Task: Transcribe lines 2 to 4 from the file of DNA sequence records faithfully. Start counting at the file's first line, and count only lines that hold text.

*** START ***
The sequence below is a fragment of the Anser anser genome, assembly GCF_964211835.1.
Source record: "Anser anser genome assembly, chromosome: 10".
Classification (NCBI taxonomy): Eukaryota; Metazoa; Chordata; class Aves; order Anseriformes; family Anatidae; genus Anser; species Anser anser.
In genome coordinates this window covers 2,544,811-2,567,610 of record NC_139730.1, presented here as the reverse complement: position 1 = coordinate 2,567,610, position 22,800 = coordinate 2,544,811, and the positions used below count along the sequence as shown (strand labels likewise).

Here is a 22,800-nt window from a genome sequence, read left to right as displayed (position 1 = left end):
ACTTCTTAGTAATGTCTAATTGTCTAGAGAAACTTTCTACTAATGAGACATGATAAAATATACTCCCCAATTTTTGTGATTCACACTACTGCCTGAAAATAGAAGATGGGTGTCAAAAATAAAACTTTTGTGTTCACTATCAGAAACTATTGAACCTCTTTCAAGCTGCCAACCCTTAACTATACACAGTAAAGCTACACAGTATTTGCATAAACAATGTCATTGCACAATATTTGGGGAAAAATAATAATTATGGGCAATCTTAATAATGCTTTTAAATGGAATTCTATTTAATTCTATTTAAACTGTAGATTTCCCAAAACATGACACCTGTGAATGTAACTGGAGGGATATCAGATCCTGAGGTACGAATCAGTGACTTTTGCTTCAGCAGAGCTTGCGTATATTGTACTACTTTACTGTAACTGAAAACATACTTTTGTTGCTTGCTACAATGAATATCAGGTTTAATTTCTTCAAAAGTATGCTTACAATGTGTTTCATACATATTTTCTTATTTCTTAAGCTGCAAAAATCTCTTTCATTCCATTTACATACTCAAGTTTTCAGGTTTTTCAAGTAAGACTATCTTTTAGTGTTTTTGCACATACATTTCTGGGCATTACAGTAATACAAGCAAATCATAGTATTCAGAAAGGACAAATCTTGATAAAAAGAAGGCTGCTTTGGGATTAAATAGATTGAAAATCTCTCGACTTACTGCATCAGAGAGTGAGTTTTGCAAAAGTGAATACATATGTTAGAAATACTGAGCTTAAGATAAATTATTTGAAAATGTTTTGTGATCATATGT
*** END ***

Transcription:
Source record: "Anser anser genome assembly, chromosome: 10".
Classification (NCBI taxonomy): Eukaryota; Metazoa; Chordata; class Aves; order Anseriformes; family Anatidae; genus Anser; species Anser anser.
In genome coordinates this window covers 2,544,811-2,567,610 of record NC_139730.1, presented here as the reverse complement: position 1 = coordinate 2,567,610, position 22,800 = coordinate 2,544,811, and the positions used below count along the sequence as shown (strand labels likewise).